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Ready for spacewalk No. 2

by Marcia Dunn
| April 11, 2010 9:00 PM

CAPE CANAVERAL, Fla. - Two of the astronauts aboard the orbiting shuttle-station complex rested up Saturday for a second spacewalk involving hefty storage tanks, while their colleagues unloaded much smaller supplies. Spacemen Clayton Anderson and Rick Mastracchio will head back outside early today to replace an old ammonia tank at the International Space Station. They started the job Friday. In all, three spacewalks will be needed to complete the work.

CAPE CANAVERAL, Fla. - Two of the astronauts aboard the orbiting shuttle-station complex rested up Saturday for a second spacewalk involving hefty storage tanks, while their colleagues unloaded much smaller supplies.

Spacemen Clayton Anderson and Rick Mastracchio will head back outside early today to replace an old ammonia tank at the International Space Station. They started the job Friday. In all, three spacewalks will be needed to complete the work.

The ammonia tanks - part of the space station's cooling system - are the size of refrigerators.

In an interview Saturday, Anderson said one day is enough time to rest between spacewalks. He said he often played baseball doubleheaders and basketball games on back-to-back days.

"We're in pretty good shape for old men," he said, "and I think we'll be ready to rock 'n' roll."

Anderson is 51, and Mastracchio is 50.

Both are members of space shuttle Discovery's visiting crew. They have another week at the space station before departing.

Discovery arrived Wednesday with tons of spare parts and science experiments for the space station. Much of that was in a cargo carrier that was attached temporarily to the station. One of the big-ticket items being transported Saturday was a darkroom-type enclosure for the U.S. lab's high-quality window, designed to improve picture-taking.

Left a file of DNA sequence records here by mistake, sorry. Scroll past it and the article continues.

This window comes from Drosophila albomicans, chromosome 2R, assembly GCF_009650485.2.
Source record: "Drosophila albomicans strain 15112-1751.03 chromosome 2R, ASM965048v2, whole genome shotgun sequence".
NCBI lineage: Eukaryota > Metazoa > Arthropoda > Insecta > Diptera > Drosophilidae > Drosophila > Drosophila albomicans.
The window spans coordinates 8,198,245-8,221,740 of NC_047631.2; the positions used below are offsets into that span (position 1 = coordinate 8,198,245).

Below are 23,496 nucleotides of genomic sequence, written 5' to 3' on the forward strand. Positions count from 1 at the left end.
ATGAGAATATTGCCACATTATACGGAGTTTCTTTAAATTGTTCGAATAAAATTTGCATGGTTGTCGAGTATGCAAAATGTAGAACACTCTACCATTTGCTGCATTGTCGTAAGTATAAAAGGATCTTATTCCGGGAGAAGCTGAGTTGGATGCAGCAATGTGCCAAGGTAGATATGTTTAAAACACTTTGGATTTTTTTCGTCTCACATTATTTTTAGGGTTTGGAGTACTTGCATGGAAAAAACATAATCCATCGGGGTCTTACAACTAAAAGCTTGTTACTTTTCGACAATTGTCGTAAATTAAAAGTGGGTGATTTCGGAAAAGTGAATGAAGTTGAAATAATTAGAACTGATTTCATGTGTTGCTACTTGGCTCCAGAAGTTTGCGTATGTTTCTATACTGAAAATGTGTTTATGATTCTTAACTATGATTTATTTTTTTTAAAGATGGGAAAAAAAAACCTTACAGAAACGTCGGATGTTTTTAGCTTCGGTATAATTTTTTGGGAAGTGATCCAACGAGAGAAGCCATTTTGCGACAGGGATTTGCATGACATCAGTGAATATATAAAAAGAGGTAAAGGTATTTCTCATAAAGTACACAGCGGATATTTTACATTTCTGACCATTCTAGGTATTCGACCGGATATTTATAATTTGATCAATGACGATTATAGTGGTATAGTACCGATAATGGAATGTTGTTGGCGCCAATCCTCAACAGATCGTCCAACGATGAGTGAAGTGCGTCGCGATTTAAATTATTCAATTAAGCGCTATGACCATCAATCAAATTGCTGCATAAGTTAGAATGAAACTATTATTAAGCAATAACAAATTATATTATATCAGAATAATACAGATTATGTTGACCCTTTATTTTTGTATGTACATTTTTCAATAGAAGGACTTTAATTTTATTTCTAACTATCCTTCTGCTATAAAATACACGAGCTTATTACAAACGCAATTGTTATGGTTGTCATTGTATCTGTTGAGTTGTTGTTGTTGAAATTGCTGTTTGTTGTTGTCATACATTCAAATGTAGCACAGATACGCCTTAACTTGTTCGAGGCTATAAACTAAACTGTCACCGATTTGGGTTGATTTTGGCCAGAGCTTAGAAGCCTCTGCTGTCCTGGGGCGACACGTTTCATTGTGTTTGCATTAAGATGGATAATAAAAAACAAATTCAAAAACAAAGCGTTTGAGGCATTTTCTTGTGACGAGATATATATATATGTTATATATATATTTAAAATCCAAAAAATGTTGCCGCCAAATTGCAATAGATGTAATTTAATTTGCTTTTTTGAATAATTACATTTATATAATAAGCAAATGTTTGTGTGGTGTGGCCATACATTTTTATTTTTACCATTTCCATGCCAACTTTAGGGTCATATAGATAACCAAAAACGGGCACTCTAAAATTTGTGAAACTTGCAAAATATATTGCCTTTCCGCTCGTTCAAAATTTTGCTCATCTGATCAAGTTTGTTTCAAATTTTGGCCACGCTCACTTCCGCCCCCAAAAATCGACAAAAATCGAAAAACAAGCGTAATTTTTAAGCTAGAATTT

The moving operation was interrupted early Saturday when a smoke alarm went off in the Russian living quarters. The seven shuttle astronauts rushed to their ship, and the six station residents gathered near their Russian Soyuz return capsules as per emergency procedures. Within two or three minutes, it was evident it had been a false alarm and the two crews went back to what they were doing.

The alarm was set off by dust kicked up while the crew was cleaning filters, said flight director Ron Spencer.

Like many at NASA, the astronauts in orbit are anxiously awaiting President Barack Obama's upcoming space policy speech. Obama will visit Kennedy Space Center on Thursday and discuss the future of NASA's human spaceflight program.

In February, Obama canceled NASA's effort to return astronauts to the moon and placed added emphasis on the development of new technologies. He also extended the working life of the space station to 2020.

Only three shuttle missions remain after this one. When the fleet is retired this fall, the space station essentially will be complete. Thousands of jobs will be lost when that happens, many of them at Florida's shuttle launch and landing site.

"Life is full of changes, and change is hard," Anderson said. "We'll just have to see how it all falls out."

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